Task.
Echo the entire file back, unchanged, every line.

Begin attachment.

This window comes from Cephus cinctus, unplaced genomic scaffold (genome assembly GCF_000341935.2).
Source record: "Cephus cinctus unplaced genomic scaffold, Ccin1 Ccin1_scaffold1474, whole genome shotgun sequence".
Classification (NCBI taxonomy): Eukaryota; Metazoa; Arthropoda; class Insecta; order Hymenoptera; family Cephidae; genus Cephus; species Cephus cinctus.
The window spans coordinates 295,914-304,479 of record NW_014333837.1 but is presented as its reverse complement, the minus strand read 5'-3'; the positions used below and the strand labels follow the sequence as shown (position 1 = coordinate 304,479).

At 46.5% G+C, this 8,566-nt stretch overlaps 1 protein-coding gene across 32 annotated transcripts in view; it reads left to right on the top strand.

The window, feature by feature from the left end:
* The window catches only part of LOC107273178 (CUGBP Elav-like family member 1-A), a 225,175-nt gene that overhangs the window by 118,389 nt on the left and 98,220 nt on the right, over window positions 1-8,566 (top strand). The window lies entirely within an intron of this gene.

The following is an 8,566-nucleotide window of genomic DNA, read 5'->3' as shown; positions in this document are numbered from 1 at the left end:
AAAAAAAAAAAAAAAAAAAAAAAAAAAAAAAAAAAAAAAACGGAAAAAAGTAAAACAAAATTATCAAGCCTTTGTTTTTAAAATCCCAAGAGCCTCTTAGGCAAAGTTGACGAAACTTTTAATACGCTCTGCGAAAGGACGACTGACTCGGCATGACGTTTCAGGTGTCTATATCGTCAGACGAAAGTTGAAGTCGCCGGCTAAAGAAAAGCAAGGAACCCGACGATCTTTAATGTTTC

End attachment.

This window comes from Cephus cinctus, unplaced genomic scaffold (genome assembly GCF_000341935.2).
Source record: "Cephus cinctus unplaced genomic scaffold, Ccin1 Ccin1_scaffold1474, whole genome shotgun sequence".
Classification (NCBI taxonomy): Eukaryota; Metazoa; Arthropoda; class Insecta; order Hymenoptera; family Cephidae; genus Cephus; species Cephus cinctus.
The window spans coordinates 295,914-304,479 of record NW_014333837.1 but is presented as its reverse complement, the minus strand read 5'-3'; the positions used below and the strand labels follow the sequence as shown (position 1 = coordinate 304,479).

At 46.5% G+C, this 8,566-nt stretch overlaps 1 protein-coding gene across 32 annotated transcripts in view; it reads left to right on the top strand.

The window, feature by feature from the left end:
* The window catches only part of LOC107273178 (CUGBP Elav-like family member 1-A), a 225,175-nt gene that overhangs the window by 118,389 nt on the left and 98,220 nt on the right, over window positions 1-8,566 (top strand). The window lies entirely within an intron of this gene.

The following is an 8,566-nucleotide window of genomic DNA, read 5'->3' as shown; positions in this document are numbered from 1 at the left end:
AAAAAAAAAAAAAAAAAAAAAAAAAAAAAAAAAAAAAAAACGGAAAAAAGTAAAACAAAATTATCAAGCCTTTGTTTTTAAAATCCCAAGAGCCTCTTAGGCAAAGTTGACGAAACTTTTAATACGCTCTGCGAAAGGACGACTGACTCGGCATGACGTTTCAGGTGTCTATATCGTCAGACGAAAGTTGAAGTCGCCGGCTAAAGAAAAGCAAGGAACCCGACGATCTTTAATGTTTC